If your analysis is that our system is beset by an ever-destructive capitalism which must be deconstructed, the virtues of a carbon mitigation measure designed to function through efficient capitalist markets was never likely to appeal. Perhaps it speaks to the climate justice dimension when carbon tax revenues are put to purposes that aid the disadvantaged, as with refunds to those with low emissions under a cap and dividend scheme or proposals to use carbon tax revenues to fund a basic income system.

That’s the second set of policies that occurred to me in the snow, corresponding to Humphrey’s “high cost, high staff” straw man. That’s the mainstream media criticism consensus on proposals like the Green New Deal: that they can’t see the rational connection between proposed elements like a job guarantee and climate change, and that the set of new government benefits being proposed seems unreasonably costly.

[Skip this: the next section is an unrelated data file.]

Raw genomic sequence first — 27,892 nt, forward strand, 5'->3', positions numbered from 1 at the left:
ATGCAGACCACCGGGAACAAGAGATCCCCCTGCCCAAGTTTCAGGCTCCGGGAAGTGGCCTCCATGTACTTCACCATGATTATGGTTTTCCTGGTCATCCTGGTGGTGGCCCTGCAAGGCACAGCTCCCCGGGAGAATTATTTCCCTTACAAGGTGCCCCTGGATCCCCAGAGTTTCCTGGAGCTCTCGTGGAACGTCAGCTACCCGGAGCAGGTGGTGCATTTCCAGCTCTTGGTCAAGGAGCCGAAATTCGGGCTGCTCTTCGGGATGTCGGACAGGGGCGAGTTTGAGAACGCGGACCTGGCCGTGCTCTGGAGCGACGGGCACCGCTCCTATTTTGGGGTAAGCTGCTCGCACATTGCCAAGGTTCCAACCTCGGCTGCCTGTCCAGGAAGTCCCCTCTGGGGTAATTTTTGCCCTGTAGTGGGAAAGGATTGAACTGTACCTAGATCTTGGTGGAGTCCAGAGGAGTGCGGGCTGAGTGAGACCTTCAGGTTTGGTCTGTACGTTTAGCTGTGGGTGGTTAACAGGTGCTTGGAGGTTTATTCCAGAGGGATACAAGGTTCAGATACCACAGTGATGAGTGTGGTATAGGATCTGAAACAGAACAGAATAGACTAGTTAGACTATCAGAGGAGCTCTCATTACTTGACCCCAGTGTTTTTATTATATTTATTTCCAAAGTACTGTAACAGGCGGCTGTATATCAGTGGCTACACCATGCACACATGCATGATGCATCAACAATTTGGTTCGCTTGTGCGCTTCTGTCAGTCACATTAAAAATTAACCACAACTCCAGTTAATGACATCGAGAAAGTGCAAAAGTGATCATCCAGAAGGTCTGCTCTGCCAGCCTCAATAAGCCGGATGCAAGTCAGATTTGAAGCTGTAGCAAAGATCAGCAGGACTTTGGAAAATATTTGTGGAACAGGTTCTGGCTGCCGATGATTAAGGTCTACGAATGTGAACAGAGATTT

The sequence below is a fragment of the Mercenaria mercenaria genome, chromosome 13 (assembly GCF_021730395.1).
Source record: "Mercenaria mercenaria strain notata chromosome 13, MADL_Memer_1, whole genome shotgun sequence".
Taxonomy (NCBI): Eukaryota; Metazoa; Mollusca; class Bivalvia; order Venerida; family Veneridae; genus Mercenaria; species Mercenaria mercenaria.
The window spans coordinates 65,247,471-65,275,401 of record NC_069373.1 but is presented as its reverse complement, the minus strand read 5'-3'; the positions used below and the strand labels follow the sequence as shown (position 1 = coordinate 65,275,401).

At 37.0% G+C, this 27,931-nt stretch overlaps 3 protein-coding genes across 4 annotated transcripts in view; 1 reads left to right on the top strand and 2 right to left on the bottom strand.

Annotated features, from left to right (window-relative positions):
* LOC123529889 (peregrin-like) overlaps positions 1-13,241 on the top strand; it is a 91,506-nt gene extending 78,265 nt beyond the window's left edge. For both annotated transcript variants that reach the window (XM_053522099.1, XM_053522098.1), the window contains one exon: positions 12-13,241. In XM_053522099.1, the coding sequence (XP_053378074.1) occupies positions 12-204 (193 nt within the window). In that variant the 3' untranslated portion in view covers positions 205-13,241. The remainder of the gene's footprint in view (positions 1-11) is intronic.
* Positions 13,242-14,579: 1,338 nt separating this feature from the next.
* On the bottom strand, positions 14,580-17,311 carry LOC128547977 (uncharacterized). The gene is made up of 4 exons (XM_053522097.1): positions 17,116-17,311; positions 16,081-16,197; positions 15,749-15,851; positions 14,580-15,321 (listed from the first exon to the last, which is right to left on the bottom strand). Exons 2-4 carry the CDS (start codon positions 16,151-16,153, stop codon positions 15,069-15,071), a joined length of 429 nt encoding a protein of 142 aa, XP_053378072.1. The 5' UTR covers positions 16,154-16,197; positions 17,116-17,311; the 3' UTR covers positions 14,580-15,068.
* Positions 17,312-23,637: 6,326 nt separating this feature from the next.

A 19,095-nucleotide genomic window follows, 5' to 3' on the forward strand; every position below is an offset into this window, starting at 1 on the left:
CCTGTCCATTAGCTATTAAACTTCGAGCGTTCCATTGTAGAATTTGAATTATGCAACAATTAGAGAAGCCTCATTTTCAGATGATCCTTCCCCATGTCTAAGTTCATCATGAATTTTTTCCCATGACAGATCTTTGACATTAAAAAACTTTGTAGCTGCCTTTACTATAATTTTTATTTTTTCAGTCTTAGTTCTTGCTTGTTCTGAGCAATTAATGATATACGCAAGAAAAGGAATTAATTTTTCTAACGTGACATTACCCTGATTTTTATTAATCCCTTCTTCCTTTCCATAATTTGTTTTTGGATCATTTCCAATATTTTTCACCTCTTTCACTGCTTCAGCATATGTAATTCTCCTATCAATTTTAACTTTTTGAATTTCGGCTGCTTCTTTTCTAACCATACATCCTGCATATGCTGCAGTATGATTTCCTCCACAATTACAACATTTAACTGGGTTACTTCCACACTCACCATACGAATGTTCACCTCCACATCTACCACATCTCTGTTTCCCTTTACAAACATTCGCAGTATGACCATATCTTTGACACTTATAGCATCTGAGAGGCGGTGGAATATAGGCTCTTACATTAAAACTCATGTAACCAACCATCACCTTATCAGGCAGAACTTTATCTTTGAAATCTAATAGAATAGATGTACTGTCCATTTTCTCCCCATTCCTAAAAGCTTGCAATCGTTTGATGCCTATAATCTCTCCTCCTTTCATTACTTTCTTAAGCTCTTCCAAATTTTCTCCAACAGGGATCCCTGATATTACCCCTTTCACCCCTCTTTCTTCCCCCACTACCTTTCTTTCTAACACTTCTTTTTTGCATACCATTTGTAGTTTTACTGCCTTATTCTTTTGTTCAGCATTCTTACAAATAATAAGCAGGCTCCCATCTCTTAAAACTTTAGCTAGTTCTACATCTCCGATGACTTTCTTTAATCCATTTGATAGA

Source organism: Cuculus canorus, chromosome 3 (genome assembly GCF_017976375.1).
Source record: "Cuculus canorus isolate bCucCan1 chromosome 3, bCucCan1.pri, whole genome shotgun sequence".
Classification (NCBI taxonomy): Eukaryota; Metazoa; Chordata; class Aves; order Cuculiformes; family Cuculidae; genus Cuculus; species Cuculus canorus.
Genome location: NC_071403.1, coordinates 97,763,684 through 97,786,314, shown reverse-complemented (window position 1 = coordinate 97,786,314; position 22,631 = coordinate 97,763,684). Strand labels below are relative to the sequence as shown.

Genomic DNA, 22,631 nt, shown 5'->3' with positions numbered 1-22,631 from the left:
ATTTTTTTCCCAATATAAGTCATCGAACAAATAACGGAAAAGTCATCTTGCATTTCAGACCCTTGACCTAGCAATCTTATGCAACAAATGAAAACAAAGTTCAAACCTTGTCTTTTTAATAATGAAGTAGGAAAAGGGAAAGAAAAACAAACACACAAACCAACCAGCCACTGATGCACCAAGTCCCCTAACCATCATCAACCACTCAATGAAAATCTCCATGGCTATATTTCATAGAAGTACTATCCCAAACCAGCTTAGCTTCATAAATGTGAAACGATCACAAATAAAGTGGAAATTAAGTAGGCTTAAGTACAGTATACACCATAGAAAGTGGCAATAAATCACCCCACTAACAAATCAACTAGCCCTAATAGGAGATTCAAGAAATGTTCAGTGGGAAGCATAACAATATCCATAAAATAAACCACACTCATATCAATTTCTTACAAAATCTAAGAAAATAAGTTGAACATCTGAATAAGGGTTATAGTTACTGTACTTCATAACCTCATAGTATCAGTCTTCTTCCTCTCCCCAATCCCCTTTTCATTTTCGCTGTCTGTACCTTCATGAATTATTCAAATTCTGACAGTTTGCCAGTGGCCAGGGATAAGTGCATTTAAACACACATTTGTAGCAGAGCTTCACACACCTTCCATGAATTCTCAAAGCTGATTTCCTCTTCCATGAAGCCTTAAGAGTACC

We surely can’t know what strategies will succeed on climate change. There has never been a problem sufficiently similar to serve as a credible model, so we can never say with complete confidence that one or another past movement suggests the best activist strategies in the world today. We’re going to need to keep trying multiple strategies, especially if we’re committed to democracy. Under a democratic system the populace must ultimately begrudge and tolerate any burdensome actions their society is undertaking for the sake of a stable climate. It has to be akin to the general tolerance of taxation, and be an expected and embedded norm to be part of a society progressively moving away from carbon fuels.

It’s great that social greens are so passionate and able to turn a belief that they’re fighting for justice into enthusiasm and motivation. It probably helps to have a comprehensive vision for societal reform, as opposed to the rather abstract and unemotive “what strategies for decarbonization can work, if we put it ahead of all other priorities?”.